A Comparative Study of British Barristers and American Legal Practice and Education

Berger, Marilyn J. | January 1, 1983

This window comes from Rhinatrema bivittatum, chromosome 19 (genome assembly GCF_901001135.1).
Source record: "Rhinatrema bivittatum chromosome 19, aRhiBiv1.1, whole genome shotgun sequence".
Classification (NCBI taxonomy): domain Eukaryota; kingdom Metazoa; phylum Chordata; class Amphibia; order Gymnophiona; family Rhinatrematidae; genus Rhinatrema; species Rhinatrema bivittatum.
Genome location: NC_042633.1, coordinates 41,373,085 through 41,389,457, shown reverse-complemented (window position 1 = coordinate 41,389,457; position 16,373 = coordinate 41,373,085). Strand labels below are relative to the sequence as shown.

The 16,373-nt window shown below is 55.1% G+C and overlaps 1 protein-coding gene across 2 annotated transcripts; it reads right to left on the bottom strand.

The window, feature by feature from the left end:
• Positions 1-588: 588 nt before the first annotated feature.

The conduct of a trial in England is undeniably an impressive undertaking. Costume alone transports the viewer to Elizabethan times. Counsel and judges, bewigged and gowned, appear in a cloistered, regal setting, strewn with leather-bound books. Brightly colored ribbons of red, green, yellow and white, rather than metal clips and staples fasten the legal papers. After comparison with the volatile atmosphere and often unruly conduct of a trial in a United States courtroom it is natural to assume that the British model of courtroom advocacy provides an instructive model for its American counterpart.